The second in our series on authenticity and style, in this article we explore the second myth commonly held about style and authenticity. Catch up on Myth #1 here.
Myth #2: All That Style Stuff is Shallow
This is a genuine concern for some people – that spending too much time on how they look will mean they are shallow. The presupposition seems to be that an interest in style and clothing is a shallow pursuit, right? That only one-dimensional people with not enough real issues to worry about will spend any (let alone much) time, money or energy on their appearance.
And here at 16 Style Types, we understand that. We like to think we’re three-dimensional and the opposite of shallow (let’s say thoughtful and considered).
It’s a question of identity
So here’s where the issue of identity comes in. Clothing, style, and appearance are related to our identity. Lars Svendsen is a Nordic professor of philosophy and the author of Fashion: A Philosophy.
The book offers an interesting take on fashion through the lens of philosophy. It’s worth noting that Svendsen observes that philosophers usually study more weighty topics than fashion, so he is going out on the philosophical limb with this choice of topic.
“… fashion always contains two opposing elements … allowing individuals to show themselves as themselves, but at the same time always showing them as members of a group”.
Where I belong
He’s talking about the paradox of clothing in efforts to conform and fit in…. and how clothing expresses something significant and personal for each individual.
Take the striking and highly visible example of a person dressed in the goth mode, adorned head to toe in black, pale white makeup and black kohl applied liberally. Whilst making a decision to look different from the norm they are making a statement as to their group affiliations and the community in which they feel most aligned.
When it comes to its place in shaping our identity, clothing isn’t just clothing – it’s signaling membership to a group (and by extension, it also signals groups to which we do not belong).
Clothing and our overall style signal that we belong somewhere. Clothing and our style signals something personal about us. Me. You. Who we are as individuals, what we’re feeling and who we’re being (at least on that particular day).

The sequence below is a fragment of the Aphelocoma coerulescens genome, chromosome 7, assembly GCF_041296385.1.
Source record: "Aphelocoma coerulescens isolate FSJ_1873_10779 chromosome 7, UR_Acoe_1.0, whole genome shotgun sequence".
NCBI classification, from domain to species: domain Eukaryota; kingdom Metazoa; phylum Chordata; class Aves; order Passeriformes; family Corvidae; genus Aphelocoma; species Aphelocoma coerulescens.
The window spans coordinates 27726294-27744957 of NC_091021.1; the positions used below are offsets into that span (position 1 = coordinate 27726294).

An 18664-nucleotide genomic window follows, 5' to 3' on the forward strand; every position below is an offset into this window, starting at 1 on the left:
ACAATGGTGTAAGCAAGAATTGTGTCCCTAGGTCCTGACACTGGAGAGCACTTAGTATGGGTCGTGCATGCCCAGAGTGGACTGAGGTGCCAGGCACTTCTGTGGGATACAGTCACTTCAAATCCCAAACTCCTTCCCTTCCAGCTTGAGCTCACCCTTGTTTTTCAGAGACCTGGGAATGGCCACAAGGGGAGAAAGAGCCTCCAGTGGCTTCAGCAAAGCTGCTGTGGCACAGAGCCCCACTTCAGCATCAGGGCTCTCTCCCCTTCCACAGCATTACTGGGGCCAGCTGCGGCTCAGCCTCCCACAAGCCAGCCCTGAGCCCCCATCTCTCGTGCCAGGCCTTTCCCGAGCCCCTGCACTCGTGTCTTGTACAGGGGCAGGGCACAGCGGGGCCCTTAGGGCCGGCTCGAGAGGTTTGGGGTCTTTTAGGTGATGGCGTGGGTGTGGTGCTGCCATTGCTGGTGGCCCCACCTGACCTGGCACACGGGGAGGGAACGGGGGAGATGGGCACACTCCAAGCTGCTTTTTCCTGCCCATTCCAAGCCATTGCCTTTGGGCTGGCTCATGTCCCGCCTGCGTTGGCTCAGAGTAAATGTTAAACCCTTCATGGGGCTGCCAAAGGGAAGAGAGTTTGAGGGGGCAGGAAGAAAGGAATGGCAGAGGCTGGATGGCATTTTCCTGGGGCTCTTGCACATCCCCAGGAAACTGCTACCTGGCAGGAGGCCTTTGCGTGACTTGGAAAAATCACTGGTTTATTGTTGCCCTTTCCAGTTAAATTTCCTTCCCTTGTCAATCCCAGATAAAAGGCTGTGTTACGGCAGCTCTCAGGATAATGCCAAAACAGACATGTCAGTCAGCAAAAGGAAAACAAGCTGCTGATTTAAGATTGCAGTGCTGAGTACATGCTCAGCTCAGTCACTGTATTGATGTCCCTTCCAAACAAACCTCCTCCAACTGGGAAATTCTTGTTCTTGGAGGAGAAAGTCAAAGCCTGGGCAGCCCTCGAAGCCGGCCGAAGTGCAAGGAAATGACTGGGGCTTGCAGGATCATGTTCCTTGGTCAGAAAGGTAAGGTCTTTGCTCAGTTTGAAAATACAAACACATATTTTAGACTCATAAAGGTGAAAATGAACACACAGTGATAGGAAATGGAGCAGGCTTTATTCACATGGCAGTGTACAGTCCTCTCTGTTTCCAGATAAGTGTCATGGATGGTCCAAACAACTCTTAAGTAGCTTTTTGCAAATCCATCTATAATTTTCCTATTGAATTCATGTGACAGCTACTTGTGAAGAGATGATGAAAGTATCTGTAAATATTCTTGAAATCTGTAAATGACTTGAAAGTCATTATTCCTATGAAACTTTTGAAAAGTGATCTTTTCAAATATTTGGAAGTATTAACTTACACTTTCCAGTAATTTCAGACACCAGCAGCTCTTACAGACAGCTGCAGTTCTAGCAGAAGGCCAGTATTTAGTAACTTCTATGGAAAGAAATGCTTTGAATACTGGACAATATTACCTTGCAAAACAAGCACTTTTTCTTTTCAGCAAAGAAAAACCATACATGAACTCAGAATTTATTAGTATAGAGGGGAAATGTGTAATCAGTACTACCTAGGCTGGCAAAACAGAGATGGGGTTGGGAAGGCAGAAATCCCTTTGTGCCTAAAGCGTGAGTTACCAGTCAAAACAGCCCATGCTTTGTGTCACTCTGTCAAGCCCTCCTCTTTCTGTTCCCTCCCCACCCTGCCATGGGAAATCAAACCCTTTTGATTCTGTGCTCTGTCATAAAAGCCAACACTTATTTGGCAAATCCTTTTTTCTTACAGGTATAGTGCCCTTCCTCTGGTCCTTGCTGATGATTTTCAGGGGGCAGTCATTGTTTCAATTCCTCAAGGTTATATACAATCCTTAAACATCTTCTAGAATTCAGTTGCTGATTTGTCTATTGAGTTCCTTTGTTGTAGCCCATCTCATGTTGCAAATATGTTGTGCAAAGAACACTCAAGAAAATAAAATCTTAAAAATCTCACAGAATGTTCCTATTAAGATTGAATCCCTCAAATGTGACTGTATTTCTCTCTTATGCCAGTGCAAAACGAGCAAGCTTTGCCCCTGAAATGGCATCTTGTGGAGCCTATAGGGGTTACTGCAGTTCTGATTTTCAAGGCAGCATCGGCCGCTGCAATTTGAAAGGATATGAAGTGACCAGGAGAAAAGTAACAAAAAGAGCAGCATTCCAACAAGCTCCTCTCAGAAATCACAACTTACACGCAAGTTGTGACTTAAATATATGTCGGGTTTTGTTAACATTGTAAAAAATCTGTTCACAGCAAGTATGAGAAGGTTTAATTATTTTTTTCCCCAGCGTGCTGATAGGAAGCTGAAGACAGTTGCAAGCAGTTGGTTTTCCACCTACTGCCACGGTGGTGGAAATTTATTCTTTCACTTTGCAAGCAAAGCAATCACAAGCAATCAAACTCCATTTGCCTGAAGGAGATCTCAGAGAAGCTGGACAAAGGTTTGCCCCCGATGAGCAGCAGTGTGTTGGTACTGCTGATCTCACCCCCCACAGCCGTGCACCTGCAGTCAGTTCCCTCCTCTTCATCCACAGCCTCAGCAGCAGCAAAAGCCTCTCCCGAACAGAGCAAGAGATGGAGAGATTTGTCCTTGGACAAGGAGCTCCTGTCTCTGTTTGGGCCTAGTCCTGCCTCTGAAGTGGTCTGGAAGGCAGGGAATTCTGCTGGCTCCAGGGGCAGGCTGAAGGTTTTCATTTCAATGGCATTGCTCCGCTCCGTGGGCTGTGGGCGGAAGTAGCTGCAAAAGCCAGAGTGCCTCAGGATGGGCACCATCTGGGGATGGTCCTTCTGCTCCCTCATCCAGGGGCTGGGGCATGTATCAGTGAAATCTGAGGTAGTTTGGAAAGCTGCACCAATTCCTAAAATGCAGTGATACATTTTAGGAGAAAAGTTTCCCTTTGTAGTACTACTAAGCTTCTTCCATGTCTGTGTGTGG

It seems clear to us here at 16 Style Types that clothing, style, and appearance is far from shallow. Style signals something – to others, sure, but more significantly, to ourselves. Style, however we experience it, whatever we think and feel about it, and whatever decisions we make regarding it, are connected to our identity and our place in the world.
Your style is a reflection of your identity.
At least 16 paths to identity
We wouldn’t be so bold as to suggest there are only 16 paths to exploring your identity. But we are confident in putting forward the 16 psychological types – and by extension the 16 Style Types — as thorough, respectful and transformative pathways to exploring one’s identity.
In our research, we discovered significant differences between the 16 Style Types in how they approach style. An ENTP has a different style experience, and a different set of attitudes and actions, when it comes to her style than does, say, an ISTJ. An INFP requires significantly different things to an ESFJ when it comes to making her style meaningful, and will express her style in markedly different ways to any of the other Style Types.
And so it is for all of the 16 Style Types. They are each a unique and beautiful pathway to style, and to exploring identity. They are 16 paths to exploring and expressing oneself.
Want to Know Your Style Type?
Discover your innate Style Type and how it influences your approach to style, how you view it, what about it is important to you, and even how you can further develop your style in an authentic way that feels just so right to you. Click here to discover more about the 16 Style Types Reports and get yours today.